Having seen some of the same horses out at shows frequently this summer, I can’t help asking myself whether we are a nation that prioritises competing over training. And could this be part of the reason we lack the depth of our European counterparts?
The German system of methodical training with limited competitive outings has stood them in great stead over the decades they’ve dominated championship podiums.
This is why we’ve invited two of Germany’s top trainers to host the British Dressage (BD) National Convention (24-25 November).
Ulf Möller is world renowned for his training and production of young horses while Michael Klimke, son of the legendary Reiner, has successfully ridden at grand prix. It’s a rare window into the German system, from which we can all learn. None of us are beyond expanding our knowledge.
It worries me…
The growing fashion of competing over training in this country worries me. The primary focus should be on training to develop the horse’s way of going and furthering its education in preparation for a competition.
That competition provides a benchmark of how your training is going against the scales of training, measured by a judge. Just to train for the show itself hinders progression.
We have a number of talented horses and riders in Britain but the numbers making it to grand prix are low. So, what happens to those horses and riders who show so much potential? Does our system actually support and nurture the training of horse and rider to the top level or is winning a rosette now the only goal?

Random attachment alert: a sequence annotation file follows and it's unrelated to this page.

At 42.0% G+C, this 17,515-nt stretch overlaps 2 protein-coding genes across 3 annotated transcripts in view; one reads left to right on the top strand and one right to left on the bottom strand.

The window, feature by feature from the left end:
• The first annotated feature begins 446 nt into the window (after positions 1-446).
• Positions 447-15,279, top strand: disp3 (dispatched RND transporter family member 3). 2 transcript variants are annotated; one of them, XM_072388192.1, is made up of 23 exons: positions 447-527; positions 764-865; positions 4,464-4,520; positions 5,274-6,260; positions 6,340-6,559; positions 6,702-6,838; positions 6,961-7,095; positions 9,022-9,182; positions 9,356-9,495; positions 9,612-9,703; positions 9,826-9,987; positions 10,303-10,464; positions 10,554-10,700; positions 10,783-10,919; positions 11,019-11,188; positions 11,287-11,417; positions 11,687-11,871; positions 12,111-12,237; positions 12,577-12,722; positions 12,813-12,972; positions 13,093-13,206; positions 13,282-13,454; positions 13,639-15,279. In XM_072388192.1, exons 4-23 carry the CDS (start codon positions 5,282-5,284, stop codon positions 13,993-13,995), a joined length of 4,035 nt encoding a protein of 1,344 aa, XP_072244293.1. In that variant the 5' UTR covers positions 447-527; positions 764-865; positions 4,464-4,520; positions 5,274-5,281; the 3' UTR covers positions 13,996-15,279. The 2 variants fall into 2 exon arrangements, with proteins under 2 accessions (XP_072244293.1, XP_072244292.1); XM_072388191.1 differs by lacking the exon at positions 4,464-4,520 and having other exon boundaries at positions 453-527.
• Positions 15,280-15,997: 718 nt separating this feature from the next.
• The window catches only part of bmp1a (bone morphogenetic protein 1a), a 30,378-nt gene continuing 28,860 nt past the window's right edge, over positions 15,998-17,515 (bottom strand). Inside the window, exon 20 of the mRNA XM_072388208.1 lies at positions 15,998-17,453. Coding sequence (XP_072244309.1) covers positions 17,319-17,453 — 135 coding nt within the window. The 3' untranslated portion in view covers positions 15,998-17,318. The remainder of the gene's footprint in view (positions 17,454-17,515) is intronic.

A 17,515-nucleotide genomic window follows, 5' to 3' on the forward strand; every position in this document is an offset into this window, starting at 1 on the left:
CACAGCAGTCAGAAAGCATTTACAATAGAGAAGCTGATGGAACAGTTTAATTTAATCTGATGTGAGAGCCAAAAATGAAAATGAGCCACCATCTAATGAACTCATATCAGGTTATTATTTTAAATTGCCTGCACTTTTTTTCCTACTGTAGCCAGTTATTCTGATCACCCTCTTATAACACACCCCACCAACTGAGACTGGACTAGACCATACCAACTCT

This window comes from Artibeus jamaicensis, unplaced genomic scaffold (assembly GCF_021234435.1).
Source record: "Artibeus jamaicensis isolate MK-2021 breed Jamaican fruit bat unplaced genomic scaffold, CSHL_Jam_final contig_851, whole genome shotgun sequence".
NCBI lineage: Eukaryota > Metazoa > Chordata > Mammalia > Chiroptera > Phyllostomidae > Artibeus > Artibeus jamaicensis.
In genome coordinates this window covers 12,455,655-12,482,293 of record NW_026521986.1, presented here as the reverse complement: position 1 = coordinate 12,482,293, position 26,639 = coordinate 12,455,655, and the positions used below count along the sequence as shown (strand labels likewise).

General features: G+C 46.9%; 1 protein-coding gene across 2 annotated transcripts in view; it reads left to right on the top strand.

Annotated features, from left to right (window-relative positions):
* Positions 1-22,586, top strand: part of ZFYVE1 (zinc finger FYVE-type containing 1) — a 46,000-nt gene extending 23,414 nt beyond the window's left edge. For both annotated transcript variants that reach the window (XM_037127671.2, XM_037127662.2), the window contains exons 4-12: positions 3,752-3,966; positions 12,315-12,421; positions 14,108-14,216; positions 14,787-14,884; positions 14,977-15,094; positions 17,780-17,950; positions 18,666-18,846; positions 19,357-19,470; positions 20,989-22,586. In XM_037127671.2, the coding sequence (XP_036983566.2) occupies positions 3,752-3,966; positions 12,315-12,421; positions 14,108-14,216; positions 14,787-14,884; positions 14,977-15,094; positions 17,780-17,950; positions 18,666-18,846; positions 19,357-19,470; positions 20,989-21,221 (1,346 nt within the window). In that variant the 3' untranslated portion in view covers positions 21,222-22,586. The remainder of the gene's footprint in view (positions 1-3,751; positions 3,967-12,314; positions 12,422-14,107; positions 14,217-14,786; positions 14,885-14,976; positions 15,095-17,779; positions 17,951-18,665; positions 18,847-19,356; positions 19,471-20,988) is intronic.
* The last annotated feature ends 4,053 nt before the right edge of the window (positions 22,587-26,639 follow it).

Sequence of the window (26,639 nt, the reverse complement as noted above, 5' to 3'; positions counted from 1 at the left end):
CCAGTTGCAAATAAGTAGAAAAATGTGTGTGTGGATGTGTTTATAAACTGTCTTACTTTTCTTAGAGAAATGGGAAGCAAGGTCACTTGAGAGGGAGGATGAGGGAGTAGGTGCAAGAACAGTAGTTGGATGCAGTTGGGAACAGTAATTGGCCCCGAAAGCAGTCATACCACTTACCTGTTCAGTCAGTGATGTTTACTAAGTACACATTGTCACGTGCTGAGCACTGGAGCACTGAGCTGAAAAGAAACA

Carl Hester raised some interesting points (comment, 2 November) on the UKCC training model. It’s something we’ve embraced at BD, and it’s here to stay. However, we recognise that technical experience, or “grandfather rights”, should be taken into account. Learning is an ongoing process for all; it’s not just a case of getting the certificate.
There is a fast-track route for coaches with extensive riding experience who want to start at UKCC level 3. The BD training committee is currently working on a structure that addresses the needs of coaches and riders, to be unveiled in mid-2018.
Put the effort in
My daughter Bobby has just spent a year in Germany, training 10-15 horses daily. Some of what she saw has been reinforcement of what we already do but equally, has challenged us to ride, train and think better, which has had a positive impact on our horses.
We have some of the best judges in the world and a great system for training, but as riders, we need to put the same effort in. We should be assessing the throughness of the horse and looking at biomechanics so that we are presenting our horses better for judging. After all, riding in front of a judge is a reflection on our training.
I worry that we’re going to get left behind as nations like Denmark, Sweden and the USA have been developing their training methods. Do our up-and-coming coaches get the exposure to top trainers, and do they seek it out? We have two of Germany’s top trainers at our disposal for a weekend but tickets are still available. Where are all you trainers? If we’re serious about maintaining our place on the international dressage stage we need to grab such opportunities.
Ref Horse & Hound; 16 November 2017